A government panel has determined that a major earthquake that rocked northeastern Japan on Feb. 13 affected wide areas because of its deep focus, which was much deeper than the 2011 Great East Japan Earthquake. 

The panel called for continued vigilance against temblors and tsunami that could follow. 

The magnitude-7.3 quake that occurred at 11:07 p.m. on Feb. 13 had its focus deep underground at 55 kilometers, resulting in a far-reaching impact across northeastern Japan.

Naoshi Hirata, chairman of the panel, said that the quake is likely to be an aftershock of the Great East Japan Earthquake, based on the location of the focus.

“Many earthquakes are continuing to occur, compared to levels seen before the Great East Japan Earthquake,” Hirata said. “The Tohoku region along the Pacific coast is prone to earthquakes in the first place. I want the public to remain on the alert against temblors and tsunami for a long period."

The Feb. 13 quake, measuring an intensity of upper 6 on the Japanese scale of 7 in Miyagi and Fukushima prefectures, occurred inside the Pacific plate, which slides under the Japanese archipelago.

Observational data related to the quake was presented at an extraordinary meeting of the government’s Earthquake Research Committee on Feb. 14.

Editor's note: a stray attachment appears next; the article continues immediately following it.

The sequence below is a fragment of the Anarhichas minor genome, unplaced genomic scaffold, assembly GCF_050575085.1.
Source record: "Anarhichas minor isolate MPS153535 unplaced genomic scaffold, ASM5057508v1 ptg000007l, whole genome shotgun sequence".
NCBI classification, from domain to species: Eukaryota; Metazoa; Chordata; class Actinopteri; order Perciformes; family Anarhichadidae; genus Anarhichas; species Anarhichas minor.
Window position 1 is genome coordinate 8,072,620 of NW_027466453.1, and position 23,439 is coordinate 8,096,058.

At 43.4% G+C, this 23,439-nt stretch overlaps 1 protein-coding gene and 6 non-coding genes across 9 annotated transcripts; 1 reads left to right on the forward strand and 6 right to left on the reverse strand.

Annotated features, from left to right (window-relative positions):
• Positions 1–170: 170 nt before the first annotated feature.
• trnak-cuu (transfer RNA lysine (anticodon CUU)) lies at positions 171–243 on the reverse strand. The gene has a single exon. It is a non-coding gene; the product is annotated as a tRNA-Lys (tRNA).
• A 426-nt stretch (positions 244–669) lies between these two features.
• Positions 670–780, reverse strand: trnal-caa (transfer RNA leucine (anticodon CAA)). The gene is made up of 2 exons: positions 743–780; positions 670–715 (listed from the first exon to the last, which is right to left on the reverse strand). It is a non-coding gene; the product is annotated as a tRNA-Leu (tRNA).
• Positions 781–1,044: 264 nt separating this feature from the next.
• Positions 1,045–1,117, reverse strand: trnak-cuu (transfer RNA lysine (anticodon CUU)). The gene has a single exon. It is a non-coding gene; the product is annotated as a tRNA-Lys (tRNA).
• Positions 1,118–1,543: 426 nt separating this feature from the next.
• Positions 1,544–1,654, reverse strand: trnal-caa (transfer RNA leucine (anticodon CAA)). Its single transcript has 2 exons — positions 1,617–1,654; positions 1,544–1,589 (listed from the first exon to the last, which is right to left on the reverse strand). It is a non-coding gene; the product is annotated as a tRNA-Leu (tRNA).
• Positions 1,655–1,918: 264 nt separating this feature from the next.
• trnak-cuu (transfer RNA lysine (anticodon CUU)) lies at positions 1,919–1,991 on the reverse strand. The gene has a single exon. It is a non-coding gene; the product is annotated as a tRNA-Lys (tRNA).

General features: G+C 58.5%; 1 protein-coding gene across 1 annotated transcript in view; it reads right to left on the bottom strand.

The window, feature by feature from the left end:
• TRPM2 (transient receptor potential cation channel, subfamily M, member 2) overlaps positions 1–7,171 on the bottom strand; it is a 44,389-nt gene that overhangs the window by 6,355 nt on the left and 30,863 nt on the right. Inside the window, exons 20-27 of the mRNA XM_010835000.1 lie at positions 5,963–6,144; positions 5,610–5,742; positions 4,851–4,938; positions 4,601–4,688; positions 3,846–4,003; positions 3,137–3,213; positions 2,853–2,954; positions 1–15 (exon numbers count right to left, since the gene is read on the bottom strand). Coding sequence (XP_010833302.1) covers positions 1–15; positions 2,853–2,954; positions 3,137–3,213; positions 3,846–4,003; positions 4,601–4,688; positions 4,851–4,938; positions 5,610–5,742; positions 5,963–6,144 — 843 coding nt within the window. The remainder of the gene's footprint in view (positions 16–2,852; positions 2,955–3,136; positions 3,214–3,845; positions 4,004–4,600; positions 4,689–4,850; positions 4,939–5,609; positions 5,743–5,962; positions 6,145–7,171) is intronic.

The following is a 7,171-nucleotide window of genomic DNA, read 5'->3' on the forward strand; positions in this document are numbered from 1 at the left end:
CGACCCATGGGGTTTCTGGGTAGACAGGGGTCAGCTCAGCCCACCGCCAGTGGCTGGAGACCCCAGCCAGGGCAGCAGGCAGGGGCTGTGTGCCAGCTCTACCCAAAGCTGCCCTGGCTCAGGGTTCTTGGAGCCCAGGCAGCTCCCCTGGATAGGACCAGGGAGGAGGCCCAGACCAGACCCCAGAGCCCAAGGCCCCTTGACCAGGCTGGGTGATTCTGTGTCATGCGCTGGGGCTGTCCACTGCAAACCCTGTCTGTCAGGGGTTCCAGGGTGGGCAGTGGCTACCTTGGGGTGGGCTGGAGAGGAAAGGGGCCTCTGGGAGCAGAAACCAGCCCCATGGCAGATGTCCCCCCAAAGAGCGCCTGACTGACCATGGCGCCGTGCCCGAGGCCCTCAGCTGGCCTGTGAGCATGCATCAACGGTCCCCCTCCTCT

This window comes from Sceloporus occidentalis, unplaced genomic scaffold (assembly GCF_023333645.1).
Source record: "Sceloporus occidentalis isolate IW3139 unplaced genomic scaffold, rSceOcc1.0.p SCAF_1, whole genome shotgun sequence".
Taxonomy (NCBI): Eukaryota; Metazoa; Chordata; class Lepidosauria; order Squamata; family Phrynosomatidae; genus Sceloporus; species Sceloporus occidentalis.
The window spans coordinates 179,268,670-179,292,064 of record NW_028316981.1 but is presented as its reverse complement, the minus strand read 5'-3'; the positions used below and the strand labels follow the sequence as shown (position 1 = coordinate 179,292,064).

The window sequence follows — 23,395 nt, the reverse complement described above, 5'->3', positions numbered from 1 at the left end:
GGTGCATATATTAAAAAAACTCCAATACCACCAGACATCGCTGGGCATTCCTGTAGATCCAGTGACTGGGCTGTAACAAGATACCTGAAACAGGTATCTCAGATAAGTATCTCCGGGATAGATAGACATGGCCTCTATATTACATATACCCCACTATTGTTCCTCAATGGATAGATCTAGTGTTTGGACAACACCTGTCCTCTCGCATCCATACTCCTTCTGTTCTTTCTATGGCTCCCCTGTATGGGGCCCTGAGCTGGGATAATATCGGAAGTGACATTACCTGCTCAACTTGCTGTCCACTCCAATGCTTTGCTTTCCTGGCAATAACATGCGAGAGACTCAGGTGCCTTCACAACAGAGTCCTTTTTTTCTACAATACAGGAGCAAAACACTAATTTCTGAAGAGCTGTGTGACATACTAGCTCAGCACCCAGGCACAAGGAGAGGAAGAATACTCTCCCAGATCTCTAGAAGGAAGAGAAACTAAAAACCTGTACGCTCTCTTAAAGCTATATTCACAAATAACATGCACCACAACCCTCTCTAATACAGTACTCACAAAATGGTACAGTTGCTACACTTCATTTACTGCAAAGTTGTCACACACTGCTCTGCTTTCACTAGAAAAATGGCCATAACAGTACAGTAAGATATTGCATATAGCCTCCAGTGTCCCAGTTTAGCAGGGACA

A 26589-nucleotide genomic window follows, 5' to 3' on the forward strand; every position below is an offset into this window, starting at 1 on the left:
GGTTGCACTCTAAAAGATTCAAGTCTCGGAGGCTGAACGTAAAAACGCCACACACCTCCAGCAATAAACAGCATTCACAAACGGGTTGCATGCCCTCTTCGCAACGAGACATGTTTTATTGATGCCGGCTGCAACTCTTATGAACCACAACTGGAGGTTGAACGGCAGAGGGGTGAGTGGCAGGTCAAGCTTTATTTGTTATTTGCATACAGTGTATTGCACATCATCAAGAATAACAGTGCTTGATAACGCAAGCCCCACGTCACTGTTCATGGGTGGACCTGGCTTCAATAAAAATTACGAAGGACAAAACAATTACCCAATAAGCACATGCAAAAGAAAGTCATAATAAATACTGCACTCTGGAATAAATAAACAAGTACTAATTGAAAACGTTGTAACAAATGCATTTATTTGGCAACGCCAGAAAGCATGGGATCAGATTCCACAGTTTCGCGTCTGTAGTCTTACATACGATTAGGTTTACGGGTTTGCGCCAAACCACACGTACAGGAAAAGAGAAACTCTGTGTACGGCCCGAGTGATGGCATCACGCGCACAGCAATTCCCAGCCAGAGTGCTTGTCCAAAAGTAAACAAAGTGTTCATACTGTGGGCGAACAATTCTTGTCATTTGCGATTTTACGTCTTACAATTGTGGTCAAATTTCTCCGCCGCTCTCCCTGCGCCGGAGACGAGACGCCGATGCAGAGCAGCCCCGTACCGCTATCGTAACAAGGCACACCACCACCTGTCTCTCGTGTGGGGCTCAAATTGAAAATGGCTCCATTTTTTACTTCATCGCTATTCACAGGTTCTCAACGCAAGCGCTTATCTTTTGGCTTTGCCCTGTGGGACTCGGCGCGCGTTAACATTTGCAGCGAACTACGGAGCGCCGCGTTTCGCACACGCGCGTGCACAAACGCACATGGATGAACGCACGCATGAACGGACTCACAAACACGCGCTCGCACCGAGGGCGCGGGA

The data showed that some observation points in Minami-Soma, Fukushima Prefecture, shifted approximately 2 centimeters westward and a tsunami of 10 to 20 cm was observed following the earthquake.

The jolt reached far-flung regions without losing its power and registered an intensity of 4 or higher across wide areas from the Tohoku to Kanto regions because the focus was inside the solid tectonic plate, according to the Japan Meteorological Agency and others.

The March 11, 2011, Great East Japan Earthquake, which had a focus at a depth of 24 km, caused massive crustal movements along the seabed, resulting in huge tsunami. But the latest quake had only a little impact on the seabed and triggered only a small tsunami due to a deep focus of 55 km.

The latest quake registered 1,432 gals in Yamamoto, Miyagi Prefecture, exceeding the 1,362 gals recorded in Mashiki, Kumamoto Prefecture, following the main shock in the series of earthquakes that hit the prefecture in 2016.

A gal is a unit of acceleration that measures the extent of an earthquake’s seismic waves.

Unlike the Kumamoto earthquakes, however, the Feb. 13 quake did not cause extensive damage to houses.

“The intensity of long-period ground motions of 1 to 2 seconds was weaker in the latest quake than the Kumamoto earthquakes and the 1995 Great Hanshin Earthquake,” said Takashi Furumura, a professor of seismology at the University of Tokyo’s Earthquake Research Institute.

“But the intense short-period ground motions of less than 1 second were strong this time, so landslides and the collapse of concrete block walls were more likely to occur.”